Marketing Plan 101: A Comprehensive Guide
Like any worthwhile endeavors, preparation is key to its success. Even the great former president Abraham Lincoln was a staunch advocate of this idea with the saying, “Give me six hours to chop down a tree and I will spend the first four sharpening the ax.” That’s more than half of the total allowable hours of work preparing and not doing the actual job itself.
Of course, that was a statement that is meant not to be taken literally but rather figuratively. Meaning, any particular work is most accomplished when a lot of time is invested carefully preparing for its task.
Whether you are to do physical work such as—taken literally—lumbering a tree with an axe or setting up a marketing plan for your business, having to prepare for it is first and foremost of critical importance.
Plan That Works
But not all plans are made alike. Some plans can only be just concepts and ideas but whose actual implementation is disastrous in the result. If you are part of a business, let alone its owner, you do not want that.
Real effective plans have to be carefully designed and with one specific goal in mind: make it an integral element to the business’ success over time.
Here is how you should structure your marketing plan:
1.List out your goals
Many may find starting out a marketing plan by listing out target goals to be unconventional—which it is—by doing so is crucial in laying out the next important steps in your schematics.
You could take this initial step as laying out the guideline which has the power to alter where you marketing plan is headed.
2. Finds ways to explain your research
In a kind of business where your disposition is always not secure, it pays to know what the competition is like and how you can level your play with it via the so-called competitive analysis. Essentially, this is a “my business versus your business” outlook at things which necessitates the need to compare and contrast at how your business performs against others.
The process of gauging your opponent versus your own is a true-to-label statement about “competition” and may require you to resort to spying your competitors for your business’ distinct advantage.
But competition is not always just about looking at your competitors and highlighting their flaws, it is also about understanding the totality of your business on 4 elements: strength, weakness, opportunities, and threats via the SWOT Analysis.
The SWOT Analysis is a realistic view of your business by identifying two polarities, namely strength and weakness, and opportunities and threats. The positive polarities, strength, and opportunities, are factors to look upon as good qualities for your business which you could either maintain or improve. Conversely, the negative polarities, weakness, and threats act as indicators to look after in order to either eradicate or, at least, improve upon.
Lastly, do not neglect the fact that your target consumers have their own habits and interest about buying. Knowing the personality of your buyers and spending habits are very important in driving up sales for your business.
3. Rationalize your strategy
When you already a clear grasp of the landscape of the business and the people that are integral in its ecology—the consumers—designing a strategy with these factors in mind is also important.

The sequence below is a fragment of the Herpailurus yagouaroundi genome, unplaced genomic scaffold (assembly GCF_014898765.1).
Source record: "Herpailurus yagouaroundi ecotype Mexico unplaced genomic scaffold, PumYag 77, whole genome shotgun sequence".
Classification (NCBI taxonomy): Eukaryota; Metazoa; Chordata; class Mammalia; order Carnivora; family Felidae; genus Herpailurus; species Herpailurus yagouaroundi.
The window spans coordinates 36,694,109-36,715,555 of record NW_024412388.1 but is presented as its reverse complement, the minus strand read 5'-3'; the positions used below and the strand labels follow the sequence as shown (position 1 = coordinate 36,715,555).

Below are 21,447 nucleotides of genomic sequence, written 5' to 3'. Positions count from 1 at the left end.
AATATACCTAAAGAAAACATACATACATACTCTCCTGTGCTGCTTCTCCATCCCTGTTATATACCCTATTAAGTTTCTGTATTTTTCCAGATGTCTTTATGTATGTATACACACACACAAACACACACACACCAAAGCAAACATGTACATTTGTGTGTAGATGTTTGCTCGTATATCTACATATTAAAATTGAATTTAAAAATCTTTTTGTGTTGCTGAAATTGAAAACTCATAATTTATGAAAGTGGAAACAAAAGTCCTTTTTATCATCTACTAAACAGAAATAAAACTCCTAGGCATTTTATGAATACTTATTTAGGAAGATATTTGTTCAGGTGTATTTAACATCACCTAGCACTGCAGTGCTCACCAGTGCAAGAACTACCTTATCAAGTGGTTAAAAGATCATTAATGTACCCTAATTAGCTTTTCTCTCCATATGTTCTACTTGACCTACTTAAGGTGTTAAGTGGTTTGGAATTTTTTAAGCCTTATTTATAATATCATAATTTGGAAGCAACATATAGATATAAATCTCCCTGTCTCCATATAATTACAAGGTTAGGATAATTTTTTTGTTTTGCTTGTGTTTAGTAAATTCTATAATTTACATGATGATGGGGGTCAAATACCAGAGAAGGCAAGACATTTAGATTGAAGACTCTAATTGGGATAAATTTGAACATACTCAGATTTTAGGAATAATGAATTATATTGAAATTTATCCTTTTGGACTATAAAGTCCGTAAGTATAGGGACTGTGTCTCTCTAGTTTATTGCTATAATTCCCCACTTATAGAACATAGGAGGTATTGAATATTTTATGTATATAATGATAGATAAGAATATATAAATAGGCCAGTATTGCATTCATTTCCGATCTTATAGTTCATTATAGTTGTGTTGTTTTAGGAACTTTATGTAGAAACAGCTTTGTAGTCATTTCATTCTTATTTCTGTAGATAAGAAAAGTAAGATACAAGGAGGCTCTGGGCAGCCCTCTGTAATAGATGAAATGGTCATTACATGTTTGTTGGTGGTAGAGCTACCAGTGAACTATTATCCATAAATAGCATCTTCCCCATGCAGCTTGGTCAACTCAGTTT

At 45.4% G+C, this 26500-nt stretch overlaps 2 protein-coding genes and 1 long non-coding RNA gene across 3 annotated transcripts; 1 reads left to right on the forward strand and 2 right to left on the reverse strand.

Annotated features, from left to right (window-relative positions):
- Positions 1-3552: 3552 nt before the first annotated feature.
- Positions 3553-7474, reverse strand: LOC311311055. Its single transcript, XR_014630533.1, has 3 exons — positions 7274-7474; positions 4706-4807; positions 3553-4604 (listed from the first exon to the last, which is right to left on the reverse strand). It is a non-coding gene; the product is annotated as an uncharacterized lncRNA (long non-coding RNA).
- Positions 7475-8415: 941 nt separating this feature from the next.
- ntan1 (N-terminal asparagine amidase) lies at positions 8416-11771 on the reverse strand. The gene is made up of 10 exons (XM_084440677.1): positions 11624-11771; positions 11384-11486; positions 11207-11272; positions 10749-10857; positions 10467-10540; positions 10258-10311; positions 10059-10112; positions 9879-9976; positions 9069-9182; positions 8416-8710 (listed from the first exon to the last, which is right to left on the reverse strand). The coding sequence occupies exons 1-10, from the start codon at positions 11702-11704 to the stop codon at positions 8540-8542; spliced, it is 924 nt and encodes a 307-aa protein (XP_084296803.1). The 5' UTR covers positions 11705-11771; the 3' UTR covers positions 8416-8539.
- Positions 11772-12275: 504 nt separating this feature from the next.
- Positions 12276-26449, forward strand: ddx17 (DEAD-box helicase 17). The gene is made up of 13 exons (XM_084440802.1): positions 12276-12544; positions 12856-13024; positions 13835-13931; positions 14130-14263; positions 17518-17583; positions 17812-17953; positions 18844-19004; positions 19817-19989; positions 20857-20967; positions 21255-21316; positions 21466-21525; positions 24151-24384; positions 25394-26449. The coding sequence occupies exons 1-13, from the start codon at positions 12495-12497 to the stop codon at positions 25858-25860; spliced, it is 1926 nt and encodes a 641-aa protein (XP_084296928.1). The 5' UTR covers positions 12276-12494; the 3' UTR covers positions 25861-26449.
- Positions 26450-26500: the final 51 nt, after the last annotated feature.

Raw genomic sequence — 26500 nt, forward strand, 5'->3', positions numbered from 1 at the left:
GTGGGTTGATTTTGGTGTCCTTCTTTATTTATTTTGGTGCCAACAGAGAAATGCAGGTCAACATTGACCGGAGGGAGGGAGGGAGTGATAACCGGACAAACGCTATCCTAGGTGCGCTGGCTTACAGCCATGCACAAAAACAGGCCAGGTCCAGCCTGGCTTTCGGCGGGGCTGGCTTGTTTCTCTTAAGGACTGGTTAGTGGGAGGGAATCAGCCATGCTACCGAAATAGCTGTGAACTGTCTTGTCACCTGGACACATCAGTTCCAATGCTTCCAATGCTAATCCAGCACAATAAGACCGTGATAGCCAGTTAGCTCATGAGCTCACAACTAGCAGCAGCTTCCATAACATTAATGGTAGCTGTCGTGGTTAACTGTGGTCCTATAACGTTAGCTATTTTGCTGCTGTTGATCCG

This phase could include various steps such as solidifying the business’ brand, formulating a unique selling proposition, building the right network, establishing an effective platform, and producing contents as a hook to your target consumers.
There is no one way of doing all this and how your strategy ultimate shapes depend on your business’ ecology and the elements that interplay in it.
This part of the making of a marketing plan may seem simple enough to do, but in reality, the scope and the magnitude of this task are rather broad and intensive and could entail as many individuals or supporting strategies to one another.
4. Set your metrics and choose the right method
Having a business is more than just about counting the revenue versus the overall expenses. That may be one thing but is not the sole basis of a business’ success. You would also have to consider its performance in the market, too, as gauged by certain data it generates.
To be able to do measurements, however, you would need a baseline to compare future key performance indicators (KPI) with. This might mean using pre-existing data before launching the strategy and then comparing it with future results. The variance in the collective data should signify whether the business is performing better or worse based on the set strategies for it.
If the business did not perform better than the previous, then there is something wrong with the plan which necessitates a change in the strategy. If it went better, then it implies that a sound strategy is developed which you could either maintain or improve upon over time. This is how businesses grow.
5. Highlight dominant strategies and maneuvers
With many strategies and plans in the pool, it may be hard to implement on everything at once. Instead, pick 4 or 5 in the list and take them collectively as your overarching strategies along with their corresponding tactics for execution.
Take the scenario this way: better have four or five standing goals as strong pillars to your plans than to erect six or more goals but lack the capacity to implement them. Or, they may be implemented, but may not produce the expected outcome because they are either insignificant or too weak to be a part of your overall goals to begin with.
Take note that goals and tactics are not supposed to be taken interchangeably but rather one being a complement to another—they are mutually inclusive. You can never attain a goal without the right maneuver towards it and you can never have a tactic without a goal for it.